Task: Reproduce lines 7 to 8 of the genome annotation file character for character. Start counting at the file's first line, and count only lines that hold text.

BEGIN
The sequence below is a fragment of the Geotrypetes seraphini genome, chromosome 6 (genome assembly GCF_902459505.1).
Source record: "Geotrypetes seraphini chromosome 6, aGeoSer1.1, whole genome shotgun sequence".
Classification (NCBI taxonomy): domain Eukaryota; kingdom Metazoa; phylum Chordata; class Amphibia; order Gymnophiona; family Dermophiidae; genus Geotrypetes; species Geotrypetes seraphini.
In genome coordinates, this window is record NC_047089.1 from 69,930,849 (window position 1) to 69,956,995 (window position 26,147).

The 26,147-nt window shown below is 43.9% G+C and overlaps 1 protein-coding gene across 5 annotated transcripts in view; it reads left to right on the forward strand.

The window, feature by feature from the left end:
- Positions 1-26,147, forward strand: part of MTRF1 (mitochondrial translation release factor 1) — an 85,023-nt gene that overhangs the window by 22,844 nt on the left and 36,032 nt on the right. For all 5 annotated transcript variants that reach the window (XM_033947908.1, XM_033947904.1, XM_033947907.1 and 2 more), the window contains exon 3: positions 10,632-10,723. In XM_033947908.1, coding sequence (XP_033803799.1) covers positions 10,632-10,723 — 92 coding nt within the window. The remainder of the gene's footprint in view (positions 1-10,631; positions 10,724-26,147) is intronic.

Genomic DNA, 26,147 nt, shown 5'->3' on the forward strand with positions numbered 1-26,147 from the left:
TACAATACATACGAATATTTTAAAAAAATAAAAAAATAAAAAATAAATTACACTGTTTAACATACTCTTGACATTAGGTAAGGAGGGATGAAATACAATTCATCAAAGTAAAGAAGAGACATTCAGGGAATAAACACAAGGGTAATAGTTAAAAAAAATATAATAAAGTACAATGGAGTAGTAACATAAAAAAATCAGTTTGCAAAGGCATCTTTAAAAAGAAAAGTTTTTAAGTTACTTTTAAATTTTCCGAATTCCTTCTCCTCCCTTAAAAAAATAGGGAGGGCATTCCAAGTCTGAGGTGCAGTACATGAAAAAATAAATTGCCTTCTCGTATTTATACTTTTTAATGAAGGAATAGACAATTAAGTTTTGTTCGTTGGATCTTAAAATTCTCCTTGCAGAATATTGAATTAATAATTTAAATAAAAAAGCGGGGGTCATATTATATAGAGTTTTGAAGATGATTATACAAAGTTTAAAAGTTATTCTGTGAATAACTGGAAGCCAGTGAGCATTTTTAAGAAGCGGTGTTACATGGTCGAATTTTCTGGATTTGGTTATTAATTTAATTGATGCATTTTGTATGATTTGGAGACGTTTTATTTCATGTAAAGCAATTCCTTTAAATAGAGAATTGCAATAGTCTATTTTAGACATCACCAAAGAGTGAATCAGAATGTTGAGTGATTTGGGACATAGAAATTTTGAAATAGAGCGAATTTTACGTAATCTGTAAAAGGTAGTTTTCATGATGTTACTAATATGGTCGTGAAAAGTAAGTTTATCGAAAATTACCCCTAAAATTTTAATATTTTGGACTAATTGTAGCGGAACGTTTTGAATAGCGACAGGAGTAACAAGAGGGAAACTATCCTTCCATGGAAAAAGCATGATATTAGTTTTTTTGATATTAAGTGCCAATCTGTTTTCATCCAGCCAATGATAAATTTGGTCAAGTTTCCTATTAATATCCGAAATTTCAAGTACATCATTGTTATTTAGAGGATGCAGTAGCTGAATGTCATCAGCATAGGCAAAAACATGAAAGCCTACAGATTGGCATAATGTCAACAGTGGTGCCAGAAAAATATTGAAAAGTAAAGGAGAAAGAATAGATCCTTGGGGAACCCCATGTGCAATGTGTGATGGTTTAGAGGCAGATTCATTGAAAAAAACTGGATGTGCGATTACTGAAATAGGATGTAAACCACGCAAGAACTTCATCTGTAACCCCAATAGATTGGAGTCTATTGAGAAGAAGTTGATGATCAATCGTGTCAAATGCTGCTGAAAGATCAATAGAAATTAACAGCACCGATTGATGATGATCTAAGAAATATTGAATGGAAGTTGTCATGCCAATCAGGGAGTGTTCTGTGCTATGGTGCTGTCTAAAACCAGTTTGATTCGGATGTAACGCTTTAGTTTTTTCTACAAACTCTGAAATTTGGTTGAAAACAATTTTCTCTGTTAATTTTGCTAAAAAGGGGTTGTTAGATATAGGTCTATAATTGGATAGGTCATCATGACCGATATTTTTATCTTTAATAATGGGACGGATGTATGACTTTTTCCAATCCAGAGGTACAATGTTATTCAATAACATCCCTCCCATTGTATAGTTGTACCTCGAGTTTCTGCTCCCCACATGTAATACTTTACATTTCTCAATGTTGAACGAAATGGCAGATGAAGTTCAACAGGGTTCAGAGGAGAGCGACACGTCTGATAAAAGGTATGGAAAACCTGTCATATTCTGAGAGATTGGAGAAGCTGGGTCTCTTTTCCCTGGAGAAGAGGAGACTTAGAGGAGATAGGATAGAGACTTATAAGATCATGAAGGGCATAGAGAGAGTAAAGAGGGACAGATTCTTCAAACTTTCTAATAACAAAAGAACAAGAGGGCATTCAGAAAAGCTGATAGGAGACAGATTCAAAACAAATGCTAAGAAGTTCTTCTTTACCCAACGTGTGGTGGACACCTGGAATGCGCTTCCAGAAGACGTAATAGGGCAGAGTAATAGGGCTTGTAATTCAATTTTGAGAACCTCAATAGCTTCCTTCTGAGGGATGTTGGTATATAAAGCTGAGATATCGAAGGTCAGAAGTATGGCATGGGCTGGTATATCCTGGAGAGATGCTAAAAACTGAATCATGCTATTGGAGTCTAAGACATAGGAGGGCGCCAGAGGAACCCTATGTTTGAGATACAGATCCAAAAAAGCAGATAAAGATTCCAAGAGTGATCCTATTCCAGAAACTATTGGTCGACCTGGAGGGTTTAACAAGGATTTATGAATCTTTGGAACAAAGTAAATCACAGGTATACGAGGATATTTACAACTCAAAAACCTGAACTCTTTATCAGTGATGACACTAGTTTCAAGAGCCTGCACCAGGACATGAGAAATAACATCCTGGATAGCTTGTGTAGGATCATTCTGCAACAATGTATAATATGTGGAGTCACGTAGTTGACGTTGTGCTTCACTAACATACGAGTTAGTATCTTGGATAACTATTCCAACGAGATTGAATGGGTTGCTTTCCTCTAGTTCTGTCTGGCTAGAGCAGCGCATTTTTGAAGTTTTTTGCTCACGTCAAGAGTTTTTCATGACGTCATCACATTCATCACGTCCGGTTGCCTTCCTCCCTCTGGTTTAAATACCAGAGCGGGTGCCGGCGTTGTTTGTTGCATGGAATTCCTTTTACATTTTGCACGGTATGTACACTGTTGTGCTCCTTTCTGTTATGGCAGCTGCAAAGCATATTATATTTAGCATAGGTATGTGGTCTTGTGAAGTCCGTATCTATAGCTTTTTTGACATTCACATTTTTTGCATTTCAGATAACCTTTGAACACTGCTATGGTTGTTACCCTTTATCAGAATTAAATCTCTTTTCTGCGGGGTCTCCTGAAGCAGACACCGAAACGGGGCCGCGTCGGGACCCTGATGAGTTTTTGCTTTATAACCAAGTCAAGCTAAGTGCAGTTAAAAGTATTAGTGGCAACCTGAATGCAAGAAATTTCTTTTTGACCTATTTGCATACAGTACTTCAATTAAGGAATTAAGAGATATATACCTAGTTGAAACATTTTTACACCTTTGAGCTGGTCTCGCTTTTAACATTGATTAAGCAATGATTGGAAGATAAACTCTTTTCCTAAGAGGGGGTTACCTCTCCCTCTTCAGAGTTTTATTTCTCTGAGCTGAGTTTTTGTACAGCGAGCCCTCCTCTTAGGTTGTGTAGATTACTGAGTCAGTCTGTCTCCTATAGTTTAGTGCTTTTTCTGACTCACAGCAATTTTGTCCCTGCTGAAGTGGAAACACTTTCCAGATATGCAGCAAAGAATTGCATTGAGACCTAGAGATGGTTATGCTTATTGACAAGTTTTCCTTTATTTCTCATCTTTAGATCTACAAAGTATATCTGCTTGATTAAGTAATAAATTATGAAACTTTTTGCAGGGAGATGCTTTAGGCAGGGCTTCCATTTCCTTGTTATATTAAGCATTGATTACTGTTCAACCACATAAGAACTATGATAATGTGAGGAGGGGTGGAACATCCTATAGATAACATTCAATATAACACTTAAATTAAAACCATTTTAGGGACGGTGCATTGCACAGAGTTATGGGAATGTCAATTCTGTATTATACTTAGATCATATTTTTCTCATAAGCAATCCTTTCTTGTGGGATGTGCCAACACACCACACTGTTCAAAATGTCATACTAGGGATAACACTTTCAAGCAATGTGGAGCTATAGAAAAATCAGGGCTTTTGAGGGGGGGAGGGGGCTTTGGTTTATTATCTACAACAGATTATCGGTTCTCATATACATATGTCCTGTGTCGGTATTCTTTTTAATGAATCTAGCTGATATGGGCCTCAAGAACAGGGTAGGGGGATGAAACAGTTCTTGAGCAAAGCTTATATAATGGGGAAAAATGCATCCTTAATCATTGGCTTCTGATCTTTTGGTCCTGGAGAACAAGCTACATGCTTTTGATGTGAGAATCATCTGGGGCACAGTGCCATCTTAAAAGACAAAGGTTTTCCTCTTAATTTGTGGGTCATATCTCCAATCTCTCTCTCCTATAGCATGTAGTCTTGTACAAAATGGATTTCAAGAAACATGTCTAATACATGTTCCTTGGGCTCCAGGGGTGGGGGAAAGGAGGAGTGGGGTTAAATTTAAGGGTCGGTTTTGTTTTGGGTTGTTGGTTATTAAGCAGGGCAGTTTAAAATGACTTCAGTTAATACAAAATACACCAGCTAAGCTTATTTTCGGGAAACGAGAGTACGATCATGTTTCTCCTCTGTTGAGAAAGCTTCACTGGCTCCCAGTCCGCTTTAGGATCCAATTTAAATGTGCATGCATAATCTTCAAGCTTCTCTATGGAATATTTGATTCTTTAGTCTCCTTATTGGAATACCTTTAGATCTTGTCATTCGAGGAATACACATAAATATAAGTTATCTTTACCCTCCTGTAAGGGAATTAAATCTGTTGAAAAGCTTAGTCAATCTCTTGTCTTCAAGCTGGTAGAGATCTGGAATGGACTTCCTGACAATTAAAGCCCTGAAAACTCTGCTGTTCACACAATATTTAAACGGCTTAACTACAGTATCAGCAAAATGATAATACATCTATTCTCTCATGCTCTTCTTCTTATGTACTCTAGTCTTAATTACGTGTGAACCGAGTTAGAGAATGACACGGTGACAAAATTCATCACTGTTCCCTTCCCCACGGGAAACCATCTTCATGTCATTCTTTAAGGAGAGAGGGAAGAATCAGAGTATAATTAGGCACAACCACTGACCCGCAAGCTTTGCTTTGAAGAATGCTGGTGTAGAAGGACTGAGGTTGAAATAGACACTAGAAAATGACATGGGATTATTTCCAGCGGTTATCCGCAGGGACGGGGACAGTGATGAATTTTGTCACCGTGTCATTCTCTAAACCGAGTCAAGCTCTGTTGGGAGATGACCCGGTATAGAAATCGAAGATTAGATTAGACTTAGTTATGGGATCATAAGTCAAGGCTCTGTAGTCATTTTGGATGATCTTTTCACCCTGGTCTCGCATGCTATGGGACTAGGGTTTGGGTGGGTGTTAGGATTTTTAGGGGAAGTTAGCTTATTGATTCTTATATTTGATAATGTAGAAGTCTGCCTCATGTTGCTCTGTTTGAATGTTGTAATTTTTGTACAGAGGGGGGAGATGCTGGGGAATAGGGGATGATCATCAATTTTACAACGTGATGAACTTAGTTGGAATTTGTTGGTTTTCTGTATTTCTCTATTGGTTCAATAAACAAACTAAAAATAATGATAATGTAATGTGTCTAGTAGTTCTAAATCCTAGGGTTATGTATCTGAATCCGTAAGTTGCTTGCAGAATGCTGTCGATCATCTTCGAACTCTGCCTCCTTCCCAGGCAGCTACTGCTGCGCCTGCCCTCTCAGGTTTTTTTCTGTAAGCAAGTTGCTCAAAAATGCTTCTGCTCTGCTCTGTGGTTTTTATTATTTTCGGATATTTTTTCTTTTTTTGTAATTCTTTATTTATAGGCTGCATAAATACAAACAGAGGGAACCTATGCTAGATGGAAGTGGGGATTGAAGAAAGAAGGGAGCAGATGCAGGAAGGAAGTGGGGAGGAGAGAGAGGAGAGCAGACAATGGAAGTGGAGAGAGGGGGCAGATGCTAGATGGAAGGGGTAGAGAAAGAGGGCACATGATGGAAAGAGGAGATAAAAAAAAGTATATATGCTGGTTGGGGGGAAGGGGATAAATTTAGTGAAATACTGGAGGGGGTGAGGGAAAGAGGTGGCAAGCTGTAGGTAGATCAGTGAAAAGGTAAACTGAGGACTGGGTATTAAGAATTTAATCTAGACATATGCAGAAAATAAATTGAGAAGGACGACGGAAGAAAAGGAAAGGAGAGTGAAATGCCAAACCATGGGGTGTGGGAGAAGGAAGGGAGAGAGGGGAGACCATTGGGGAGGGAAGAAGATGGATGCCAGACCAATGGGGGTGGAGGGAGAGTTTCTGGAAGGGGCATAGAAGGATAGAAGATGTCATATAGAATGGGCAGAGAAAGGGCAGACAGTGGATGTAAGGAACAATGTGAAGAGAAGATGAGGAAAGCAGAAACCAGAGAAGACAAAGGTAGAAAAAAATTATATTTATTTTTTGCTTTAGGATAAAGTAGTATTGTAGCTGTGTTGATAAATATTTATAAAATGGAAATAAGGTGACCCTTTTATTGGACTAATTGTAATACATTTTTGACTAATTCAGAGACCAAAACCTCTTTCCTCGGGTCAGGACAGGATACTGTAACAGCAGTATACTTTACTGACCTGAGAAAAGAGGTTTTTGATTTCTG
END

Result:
- Positions 1-26,147, forward strand: part of MTRF1 (mitochondrial translation release factor 1) — an 85,023-nt gene that overhangs the window by 22,844 nt on the left and 36,032 nt on the right. For all 5 annotated transcript variants that reach the window (XM_033947908.1, XM_033947904.1, XM_033947907.1 and 2 more), the window contains exon 3: positions 10,632-10,723. In XM_033947908.1, coding sequence (XP_033803799.1) covers positions 10,632-10,723 — 92 coding nt within the window. The remainder of the gene's footprint in view (positions 1-10,631; positions 10,724-26,147) is intronic.

Genomic DNA, 26,147 nt, shown 5'->3' on the forward strand with positions numbered 1-26,147 from the left: